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Children's books

THE CHILD THAT BOOKS BUILT. By Francis Spufford. Faber pound;12.99

What makes a child become a compulsive reader? A lifelong addict of fiction, Francis Spufford looks back in this absorbing memoir to the origins and progress of his love affair with books.

Children's authors often claim to write "for the child I once was", or "the child I still am". The spark for their writing is the need to keep connections and continuities alive between their past and present selves. In The Child that Books Built, Francis Spufford does the same thing from a reader's standpoint, and the exercise is so rewarding that it seems strange no one has done it so thoroughly before.

Escape and refuge were the key to the young Spufford's readerly beginnings. His sister Bridget, three years younger, was gravely and chronically ill. The family's ills were compounded when Spufford's mother developed osteoporosis at an early age. Growing up in a scene of ceaseless medical emergency, the young Francis "made a bargain that limited, so I thought, the power over me that real experience had", and won a second life in books.

As time went on, reading provided escape from more familiar if equally unpleasant realities. Spufford's adolescence shows reading as his refuge - as it is for so many bright, rebellious, disaffected teenagers - from the physical coarseness and lack of privacy of boarding-school life.

Yet the need for escape, however strong, is always secondary in Spufford's readerly memoir. The young Spufford enjoyed some of the classic conditions for making readers, not all of them negative or painful. Born in 1964, he became an independent reader in the early 1970s, a "golden age" of children's literature. The names come off the pages like a litany: William Mayne, Peter Dickinson, Alan Garner, Joan Aiken, Penelope Farmer, Rosemary Sutcliff.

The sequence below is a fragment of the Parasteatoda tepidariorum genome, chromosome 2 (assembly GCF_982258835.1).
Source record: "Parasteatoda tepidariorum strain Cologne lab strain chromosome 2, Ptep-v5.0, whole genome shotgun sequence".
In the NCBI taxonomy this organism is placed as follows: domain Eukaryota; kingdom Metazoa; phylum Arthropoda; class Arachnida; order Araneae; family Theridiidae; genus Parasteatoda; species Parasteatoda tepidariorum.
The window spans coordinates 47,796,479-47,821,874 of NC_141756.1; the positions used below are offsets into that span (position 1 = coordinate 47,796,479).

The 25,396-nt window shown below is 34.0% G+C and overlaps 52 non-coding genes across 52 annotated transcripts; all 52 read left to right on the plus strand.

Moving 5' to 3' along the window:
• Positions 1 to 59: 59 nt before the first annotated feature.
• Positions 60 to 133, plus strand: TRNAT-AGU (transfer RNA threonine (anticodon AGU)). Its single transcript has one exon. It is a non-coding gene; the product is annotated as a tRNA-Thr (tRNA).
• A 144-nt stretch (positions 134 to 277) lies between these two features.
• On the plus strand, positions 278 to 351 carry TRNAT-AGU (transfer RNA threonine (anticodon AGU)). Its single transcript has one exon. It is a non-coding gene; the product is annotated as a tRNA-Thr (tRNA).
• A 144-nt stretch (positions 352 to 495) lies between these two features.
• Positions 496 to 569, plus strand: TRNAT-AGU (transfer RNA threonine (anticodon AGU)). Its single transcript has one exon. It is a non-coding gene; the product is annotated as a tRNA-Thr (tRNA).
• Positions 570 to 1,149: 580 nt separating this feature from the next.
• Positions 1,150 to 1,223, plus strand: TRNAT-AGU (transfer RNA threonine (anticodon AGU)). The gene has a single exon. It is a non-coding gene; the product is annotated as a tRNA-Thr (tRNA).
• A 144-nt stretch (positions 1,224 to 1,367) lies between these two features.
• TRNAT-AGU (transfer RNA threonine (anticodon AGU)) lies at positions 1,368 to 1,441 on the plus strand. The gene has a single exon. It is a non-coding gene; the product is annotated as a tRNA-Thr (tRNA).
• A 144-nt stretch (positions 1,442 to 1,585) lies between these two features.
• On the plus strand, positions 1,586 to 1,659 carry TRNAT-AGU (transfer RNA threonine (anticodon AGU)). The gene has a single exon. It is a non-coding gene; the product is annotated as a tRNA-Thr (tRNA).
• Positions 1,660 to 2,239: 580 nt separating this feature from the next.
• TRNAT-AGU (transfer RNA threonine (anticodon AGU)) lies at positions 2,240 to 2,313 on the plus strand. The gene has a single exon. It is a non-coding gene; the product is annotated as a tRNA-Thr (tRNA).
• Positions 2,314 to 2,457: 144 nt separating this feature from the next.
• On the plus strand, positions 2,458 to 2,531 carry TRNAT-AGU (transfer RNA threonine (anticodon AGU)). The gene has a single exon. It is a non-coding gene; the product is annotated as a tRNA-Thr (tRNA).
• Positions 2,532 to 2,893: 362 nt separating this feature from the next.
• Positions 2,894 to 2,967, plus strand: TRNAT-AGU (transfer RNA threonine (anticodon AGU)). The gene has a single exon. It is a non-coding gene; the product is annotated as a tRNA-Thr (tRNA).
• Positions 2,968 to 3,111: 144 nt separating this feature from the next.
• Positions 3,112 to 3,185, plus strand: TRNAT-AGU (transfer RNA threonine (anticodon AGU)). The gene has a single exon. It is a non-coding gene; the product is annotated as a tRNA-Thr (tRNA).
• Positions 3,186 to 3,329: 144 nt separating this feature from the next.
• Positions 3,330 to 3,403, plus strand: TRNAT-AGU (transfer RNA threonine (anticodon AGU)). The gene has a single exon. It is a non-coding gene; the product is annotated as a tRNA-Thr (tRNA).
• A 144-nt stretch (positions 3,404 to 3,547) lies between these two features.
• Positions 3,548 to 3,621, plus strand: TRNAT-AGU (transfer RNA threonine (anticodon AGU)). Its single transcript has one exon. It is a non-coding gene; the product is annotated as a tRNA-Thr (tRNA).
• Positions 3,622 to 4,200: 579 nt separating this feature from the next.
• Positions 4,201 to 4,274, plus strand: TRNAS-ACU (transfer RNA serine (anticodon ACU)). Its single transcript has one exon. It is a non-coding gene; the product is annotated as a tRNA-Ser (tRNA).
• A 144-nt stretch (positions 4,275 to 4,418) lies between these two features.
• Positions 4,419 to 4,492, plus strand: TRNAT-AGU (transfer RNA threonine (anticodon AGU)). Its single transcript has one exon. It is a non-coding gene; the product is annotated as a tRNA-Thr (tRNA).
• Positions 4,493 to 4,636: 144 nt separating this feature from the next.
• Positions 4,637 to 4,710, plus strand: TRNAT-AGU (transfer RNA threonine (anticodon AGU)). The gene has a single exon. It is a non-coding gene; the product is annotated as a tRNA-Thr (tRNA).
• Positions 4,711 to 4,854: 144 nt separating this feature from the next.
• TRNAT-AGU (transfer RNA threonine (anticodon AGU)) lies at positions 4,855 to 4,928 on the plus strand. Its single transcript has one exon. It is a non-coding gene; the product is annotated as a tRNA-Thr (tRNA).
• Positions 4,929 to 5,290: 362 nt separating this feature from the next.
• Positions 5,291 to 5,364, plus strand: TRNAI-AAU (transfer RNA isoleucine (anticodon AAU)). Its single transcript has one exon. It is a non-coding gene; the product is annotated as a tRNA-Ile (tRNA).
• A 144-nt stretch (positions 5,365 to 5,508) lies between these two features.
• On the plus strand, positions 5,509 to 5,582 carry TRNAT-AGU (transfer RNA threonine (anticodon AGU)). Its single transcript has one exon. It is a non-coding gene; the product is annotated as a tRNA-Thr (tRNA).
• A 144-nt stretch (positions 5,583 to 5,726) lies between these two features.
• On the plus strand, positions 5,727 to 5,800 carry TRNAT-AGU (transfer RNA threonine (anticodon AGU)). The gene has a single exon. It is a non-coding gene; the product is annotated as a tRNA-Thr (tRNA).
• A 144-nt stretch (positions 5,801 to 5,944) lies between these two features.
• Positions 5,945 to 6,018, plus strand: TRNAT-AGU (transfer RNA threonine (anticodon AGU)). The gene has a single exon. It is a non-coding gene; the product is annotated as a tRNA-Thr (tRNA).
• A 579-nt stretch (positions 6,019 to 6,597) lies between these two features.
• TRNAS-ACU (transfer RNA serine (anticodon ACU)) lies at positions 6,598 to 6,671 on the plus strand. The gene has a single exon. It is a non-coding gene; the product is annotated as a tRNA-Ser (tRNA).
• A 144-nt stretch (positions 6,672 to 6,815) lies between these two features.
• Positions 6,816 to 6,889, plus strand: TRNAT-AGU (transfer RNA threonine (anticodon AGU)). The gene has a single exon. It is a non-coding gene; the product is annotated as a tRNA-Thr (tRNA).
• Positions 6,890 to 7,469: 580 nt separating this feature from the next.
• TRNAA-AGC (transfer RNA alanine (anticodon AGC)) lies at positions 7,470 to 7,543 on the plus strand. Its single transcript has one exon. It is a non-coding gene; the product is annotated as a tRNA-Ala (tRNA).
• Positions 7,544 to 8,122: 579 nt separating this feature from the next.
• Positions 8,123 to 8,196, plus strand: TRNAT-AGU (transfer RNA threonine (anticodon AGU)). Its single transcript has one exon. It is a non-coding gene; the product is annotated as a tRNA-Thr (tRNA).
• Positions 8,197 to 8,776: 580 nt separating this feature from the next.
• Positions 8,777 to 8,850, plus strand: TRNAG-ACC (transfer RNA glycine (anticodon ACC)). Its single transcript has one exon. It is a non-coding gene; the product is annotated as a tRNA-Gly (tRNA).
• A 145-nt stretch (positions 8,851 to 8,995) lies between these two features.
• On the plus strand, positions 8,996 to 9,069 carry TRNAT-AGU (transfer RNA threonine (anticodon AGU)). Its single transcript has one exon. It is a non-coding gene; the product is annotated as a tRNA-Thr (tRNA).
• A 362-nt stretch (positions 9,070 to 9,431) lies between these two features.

They were days when "to be young" (and a reader) "was very heaven". As an infant, he was read to, and recalls early encounters with Shirley Hughes and Maurice Sendak.

There was no television at home. Instead, young Spufford enjoyed the freedom of Newcastle-under-Lyme children's library, ferried to and fro on the free bus from Keele University, where his parents taught.

Unusually, Spufford was happy to read books commonly regarded as "for girls": Charlotte Sometimes by Penelope Farmer, A Long Way from Verona by Jane Gardam, and especially Laura Ingalls Wilder's Little House books, which form one of two detailed, fascinating retrospects (the other is on Narnia) on enthusiasms revisited from the sophisticated perspective of an adult critic.

He can now review the recent questioning of Wilder's naive integrity, just as he can perceive the hotch-potch of tastes and prejudices that make up Narnia, but the books and the first experience survive, landmarks in a life.

Spufford came late and slowly to the classics. In adolescence, he turned instead to science fiction, attributing his taste to a continuing need for story. Not so. Science fiction (notably Ursula le Guin's The Dispossessed) provided him, as it does many adolescents, with a theatre of ideas, at a stage when subversive theories and abstractions are newly intoxicating.

Even so, the need for story is at the book's heart. Friends who came late to literature, he notes, "developed almost no appetite... for story". But the great reward of early reading is exactly this - the sense, so strong in Spufford and those like him, of one's own life, too, as a narrative: "a story among stories".

Next week sees book events nationwide to celebrate Bedtime Reading Week (which starts on Monday, March 11, details on www.bedtimereadingweek.co.uk) and World Book Day on Thursday March 14 (ideas and resources for schools: www.worldbookday.com)

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